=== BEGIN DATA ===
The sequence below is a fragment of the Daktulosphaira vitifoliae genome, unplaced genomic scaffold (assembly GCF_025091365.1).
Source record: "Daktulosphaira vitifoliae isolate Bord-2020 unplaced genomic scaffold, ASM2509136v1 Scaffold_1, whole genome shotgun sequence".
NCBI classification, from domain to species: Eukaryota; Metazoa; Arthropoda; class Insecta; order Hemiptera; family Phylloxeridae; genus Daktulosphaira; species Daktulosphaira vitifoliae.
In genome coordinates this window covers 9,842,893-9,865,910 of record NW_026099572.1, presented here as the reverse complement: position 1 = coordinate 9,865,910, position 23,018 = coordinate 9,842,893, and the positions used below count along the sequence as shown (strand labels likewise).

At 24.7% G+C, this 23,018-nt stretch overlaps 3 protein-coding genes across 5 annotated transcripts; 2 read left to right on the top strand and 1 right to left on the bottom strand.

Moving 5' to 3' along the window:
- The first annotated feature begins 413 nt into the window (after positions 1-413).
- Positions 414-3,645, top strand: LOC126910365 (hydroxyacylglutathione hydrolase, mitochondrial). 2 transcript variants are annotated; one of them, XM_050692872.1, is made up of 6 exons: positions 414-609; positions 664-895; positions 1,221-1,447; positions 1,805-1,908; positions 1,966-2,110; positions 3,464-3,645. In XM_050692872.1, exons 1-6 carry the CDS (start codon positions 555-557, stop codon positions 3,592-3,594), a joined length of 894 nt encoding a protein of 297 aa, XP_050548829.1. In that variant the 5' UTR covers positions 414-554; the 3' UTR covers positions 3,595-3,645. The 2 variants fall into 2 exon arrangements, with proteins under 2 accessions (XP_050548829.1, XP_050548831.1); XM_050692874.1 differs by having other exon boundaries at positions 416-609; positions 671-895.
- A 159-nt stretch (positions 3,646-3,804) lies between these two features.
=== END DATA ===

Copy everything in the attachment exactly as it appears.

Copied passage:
The sequence below is a fragment of the Daktulosphaira vitifoliae genome, unplaced genomic scaffold (assembly GCF_025091365.1).
Source record: "Daktulosphaira vitifoliae isolate Bord-2020 unplaced genomic scaffold, ASM2509136v1 Scaffold_1, whole genome shotgun sequence".
NCBI classification, from domain to species: Eukaryota; Metazoa; Arthropoda; class Insecta; order Hemiptera; family Phylloxeridae; genus Daktulosphaira; species Daktulosphaira vitifoliae.
In genome coordinates this window covers 9,842,893-9,865,910 of record NW_026099572.1, presented here as the reverse complement: position 1 = coordinate 9,865,910, position 23,018 = coordinate 9,842,893, and the positions used below count along the sequence as shown (strand labels likewise).

At 24.7% G+C, this 23,018-nt stretch overlaps 3 protein-coding genes across 5 annotated transcripts; 2 read left to right on the top strand and 1 right to left on the bottom strand.

Moving 5' to 3' along the window:
- The first annotated feature begins 413 nt into the window (after positions 1-413).
- Positions 414-3,645, top strand: LOC126910365 (hydroxyacylglutathione hydrolase, mitochondrial). 2 transcript variants are annotated; one of them, XM_050692872.1, is made up of 6 exons: positions 414-609; positions 664-895; positions 1,221-1,447; positions 1,805-1,908; positions 1,966-2,110; positions 3,464-3,645. In XM_050692872.1, exons 1-6 carry the CDS (start codon positions 555-557, stop codon positions 3,592-3,594), a joined length of 894 nt encoding a protein of 297 aa, XP_050548829.1. In that variant the 5' UTR covers positions 414-554; the 3' UTR covers positions 3,595-3,645. The 2 variants fall into 2 exon arrangements, with proteins under 2 accessions (XP_050548829.1, XP_050548831.1); XM_050692874.1 differs by having other exon boundaries at positions 416-609; positions 671-895.
- A 159-nt stretch (positions 3,646-3,804) lies between these two features.